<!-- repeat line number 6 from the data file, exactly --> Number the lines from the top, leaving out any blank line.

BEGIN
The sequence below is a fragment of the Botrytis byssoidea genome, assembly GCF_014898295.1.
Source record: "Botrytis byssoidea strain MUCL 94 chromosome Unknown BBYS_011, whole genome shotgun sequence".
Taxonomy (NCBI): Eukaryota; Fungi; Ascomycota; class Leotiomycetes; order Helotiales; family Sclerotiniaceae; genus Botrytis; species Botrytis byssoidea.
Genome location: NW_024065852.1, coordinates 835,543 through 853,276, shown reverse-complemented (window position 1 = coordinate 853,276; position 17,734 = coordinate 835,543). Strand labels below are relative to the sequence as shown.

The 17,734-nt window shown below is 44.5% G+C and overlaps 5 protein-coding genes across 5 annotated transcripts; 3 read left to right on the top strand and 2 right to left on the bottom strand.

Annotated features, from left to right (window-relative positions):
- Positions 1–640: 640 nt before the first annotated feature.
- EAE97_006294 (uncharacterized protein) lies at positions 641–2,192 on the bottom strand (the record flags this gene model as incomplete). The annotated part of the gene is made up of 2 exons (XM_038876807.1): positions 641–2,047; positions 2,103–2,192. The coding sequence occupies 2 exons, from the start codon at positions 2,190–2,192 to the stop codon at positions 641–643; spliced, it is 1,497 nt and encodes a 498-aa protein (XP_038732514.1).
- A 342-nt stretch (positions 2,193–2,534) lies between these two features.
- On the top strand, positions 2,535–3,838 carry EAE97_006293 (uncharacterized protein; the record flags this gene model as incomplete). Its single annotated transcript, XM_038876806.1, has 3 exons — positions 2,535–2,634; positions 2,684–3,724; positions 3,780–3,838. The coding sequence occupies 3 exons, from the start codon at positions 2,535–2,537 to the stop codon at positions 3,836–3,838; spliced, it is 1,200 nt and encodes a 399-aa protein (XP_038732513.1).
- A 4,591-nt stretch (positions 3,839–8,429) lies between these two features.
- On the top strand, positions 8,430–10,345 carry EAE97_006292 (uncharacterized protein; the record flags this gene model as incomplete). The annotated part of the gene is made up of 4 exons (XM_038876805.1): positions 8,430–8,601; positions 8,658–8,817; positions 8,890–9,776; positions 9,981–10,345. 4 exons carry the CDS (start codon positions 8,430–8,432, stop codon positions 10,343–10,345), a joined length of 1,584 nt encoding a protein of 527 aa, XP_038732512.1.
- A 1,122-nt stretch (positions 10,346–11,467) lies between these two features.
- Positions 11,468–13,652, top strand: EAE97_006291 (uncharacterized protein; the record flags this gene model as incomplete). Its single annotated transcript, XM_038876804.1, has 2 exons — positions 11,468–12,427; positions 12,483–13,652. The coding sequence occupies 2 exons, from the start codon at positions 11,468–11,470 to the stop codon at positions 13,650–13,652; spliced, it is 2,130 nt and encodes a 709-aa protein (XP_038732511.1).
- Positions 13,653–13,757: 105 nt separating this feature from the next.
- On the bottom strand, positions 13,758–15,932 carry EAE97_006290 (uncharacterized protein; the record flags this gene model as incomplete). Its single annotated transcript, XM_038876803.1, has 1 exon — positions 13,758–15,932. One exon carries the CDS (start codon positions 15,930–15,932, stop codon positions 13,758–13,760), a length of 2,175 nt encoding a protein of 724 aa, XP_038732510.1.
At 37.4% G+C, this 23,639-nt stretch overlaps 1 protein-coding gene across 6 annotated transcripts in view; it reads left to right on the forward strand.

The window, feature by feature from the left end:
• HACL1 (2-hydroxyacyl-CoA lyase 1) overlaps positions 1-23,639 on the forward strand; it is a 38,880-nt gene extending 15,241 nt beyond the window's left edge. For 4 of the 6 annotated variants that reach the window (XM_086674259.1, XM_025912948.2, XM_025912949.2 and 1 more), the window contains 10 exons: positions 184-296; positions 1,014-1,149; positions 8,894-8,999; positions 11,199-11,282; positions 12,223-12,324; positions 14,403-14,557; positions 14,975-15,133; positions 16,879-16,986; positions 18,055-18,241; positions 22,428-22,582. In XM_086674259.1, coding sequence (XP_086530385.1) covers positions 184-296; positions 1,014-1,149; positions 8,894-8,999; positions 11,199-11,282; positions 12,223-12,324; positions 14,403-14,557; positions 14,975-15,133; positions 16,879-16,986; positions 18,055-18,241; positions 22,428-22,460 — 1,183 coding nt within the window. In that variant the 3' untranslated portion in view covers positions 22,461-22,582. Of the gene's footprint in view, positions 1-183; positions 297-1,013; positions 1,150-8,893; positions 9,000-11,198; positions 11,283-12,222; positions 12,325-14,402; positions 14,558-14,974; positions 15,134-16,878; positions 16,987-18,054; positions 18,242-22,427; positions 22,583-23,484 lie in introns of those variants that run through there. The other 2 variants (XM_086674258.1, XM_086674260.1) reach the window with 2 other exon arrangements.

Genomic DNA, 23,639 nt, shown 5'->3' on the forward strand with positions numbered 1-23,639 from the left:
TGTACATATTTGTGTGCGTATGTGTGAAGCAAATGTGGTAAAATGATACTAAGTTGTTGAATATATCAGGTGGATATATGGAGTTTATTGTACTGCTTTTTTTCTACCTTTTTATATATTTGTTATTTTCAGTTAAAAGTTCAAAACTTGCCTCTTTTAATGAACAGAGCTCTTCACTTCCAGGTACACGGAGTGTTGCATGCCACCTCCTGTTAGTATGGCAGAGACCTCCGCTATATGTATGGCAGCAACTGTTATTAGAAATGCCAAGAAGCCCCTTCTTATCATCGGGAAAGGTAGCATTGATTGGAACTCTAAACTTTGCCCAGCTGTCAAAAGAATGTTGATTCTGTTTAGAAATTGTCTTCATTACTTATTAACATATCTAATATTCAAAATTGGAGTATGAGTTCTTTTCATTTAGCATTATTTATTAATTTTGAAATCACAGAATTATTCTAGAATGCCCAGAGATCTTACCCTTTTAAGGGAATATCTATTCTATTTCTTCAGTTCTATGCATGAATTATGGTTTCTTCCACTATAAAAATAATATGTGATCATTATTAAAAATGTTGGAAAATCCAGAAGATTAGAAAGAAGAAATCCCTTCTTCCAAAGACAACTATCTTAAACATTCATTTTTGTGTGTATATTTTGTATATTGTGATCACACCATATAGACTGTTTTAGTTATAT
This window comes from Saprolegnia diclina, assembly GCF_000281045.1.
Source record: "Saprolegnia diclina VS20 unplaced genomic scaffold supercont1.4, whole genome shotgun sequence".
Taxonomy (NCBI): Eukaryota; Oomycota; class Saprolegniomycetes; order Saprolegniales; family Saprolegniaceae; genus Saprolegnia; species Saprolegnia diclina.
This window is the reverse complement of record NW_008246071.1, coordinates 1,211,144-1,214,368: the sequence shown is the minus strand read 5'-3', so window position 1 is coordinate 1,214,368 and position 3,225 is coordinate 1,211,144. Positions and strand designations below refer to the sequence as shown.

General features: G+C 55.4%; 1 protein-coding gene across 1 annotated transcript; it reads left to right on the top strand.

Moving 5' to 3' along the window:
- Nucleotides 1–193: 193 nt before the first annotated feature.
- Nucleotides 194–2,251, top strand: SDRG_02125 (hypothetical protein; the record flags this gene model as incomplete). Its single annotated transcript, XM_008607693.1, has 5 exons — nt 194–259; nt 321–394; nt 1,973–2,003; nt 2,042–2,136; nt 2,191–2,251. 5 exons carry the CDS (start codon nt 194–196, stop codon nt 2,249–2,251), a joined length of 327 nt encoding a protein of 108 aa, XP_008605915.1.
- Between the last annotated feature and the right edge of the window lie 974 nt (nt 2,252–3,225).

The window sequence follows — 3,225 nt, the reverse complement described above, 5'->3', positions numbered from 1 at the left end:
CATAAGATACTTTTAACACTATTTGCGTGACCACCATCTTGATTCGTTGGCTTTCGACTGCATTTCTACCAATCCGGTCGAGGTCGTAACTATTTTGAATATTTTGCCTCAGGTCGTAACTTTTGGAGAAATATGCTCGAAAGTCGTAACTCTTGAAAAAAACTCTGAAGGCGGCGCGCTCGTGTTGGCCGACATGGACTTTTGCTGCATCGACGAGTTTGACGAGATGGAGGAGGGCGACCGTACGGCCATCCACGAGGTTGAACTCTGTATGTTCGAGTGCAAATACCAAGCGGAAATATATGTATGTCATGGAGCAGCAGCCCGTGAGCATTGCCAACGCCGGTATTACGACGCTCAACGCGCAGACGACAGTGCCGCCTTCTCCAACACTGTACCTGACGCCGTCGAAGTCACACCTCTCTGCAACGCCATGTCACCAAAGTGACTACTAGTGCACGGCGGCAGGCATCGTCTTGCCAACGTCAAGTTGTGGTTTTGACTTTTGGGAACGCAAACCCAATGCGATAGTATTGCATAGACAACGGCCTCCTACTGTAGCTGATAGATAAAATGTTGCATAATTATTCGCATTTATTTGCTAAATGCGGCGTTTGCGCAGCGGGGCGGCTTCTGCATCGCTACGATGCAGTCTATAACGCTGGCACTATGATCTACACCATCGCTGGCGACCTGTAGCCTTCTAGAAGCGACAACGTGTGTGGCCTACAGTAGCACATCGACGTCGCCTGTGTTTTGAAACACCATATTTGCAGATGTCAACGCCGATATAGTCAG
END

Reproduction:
Annotated features, from left to right (window-relative positions):